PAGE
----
Nostalgia for the ipo? Try a secondary offering of stock. Network Solutions Inc., the keeper of Internet domain names, recently decided on a secondary offering of stock, so Jorge Del Calvo, of Pillsbury, Madison & Sutro L.L.P., did the paperwork. The move threw the company another $2.2 billion. That made the law firm happy, because, after all, the client now has more money to spend, which will soon trickle down to the firm as more paying work. This is the sort of achievement that ought to get Mr. Del Calvo a Dealmaker of the Week award. But it won’t. His fees, as reported by The Recorder (a sister publication of The National Law Journal), come to a mere 0.0068% of the deal value.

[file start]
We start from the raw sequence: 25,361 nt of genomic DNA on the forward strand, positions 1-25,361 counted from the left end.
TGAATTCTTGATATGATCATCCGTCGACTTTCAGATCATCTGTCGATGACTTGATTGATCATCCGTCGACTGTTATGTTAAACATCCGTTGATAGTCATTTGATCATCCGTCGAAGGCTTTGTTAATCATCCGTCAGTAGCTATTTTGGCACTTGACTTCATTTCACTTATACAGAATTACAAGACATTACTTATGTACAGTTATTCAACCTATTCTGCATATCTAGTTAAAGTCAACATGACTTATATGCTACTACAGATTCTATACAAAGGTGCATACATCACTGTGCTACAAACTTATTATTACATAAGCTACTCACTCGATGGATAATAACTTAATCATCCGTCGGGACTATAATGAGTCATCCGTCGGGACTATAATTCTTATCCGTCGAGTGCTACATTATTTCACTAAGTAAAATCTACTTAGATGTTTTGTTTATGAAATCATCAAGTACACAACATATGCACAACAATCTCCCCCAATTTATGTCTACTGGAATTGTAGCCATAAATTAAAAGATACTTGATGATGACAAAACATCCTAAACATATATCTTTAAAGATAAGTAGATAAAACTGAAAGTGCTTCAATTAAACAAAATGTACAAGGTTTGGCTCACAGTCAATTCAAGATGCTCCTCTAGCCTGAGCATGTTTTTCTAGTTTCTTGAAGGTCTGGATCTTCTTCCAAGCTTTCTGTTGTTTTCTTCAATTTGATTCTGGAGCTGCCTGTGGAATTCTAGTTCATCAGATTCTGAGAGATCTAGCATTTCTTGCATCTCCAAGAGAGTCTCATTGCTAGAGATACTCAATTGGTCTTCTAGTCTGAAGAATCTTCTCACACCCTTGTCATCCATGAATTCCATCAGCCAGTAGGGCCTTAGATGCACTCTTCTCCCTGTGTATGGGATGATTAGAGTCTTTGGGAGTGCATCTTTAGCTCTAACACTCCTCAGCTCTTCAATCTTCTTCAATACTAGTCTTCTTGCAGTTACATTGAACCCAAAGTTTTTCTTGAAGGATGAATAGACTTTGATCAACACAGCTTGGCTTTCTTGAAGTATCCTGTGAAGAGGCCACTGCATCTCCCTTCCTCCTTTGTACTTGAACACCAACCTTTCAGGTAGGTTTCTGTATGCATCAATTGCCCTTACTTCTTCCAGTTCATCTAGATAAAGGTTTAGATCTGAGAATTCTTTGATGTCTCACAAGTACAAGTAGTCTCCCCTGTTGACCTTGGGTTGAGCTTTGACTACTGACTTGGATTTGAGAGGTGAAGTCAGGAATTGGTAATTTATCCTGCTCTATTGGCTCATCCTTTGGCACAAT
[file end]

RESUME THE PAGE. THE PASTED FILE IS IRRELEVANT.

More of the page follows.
You bet he’s happy: On Feb. 2, in his sixth game on the NBC prime-time game show 21, Harvard Law School 3L Rahim Oberholtzer outearned most lawyers this year by efficiently answering multiple-choice trivia questions. One of his classmates, Emily Kuo, also appeared on the show (as did a lawyer who was leaving the practice to become a caterer). But Mr. Oberholtzer was the one who set an all-time game show winnings record of $1.12 million, thus becoming everyone’s new best friend. He is setting up a scholarship fund at the University of Texas with the money. Can there be a downside to all this? Probably not, but some military officer beat his record on Feb. 17.
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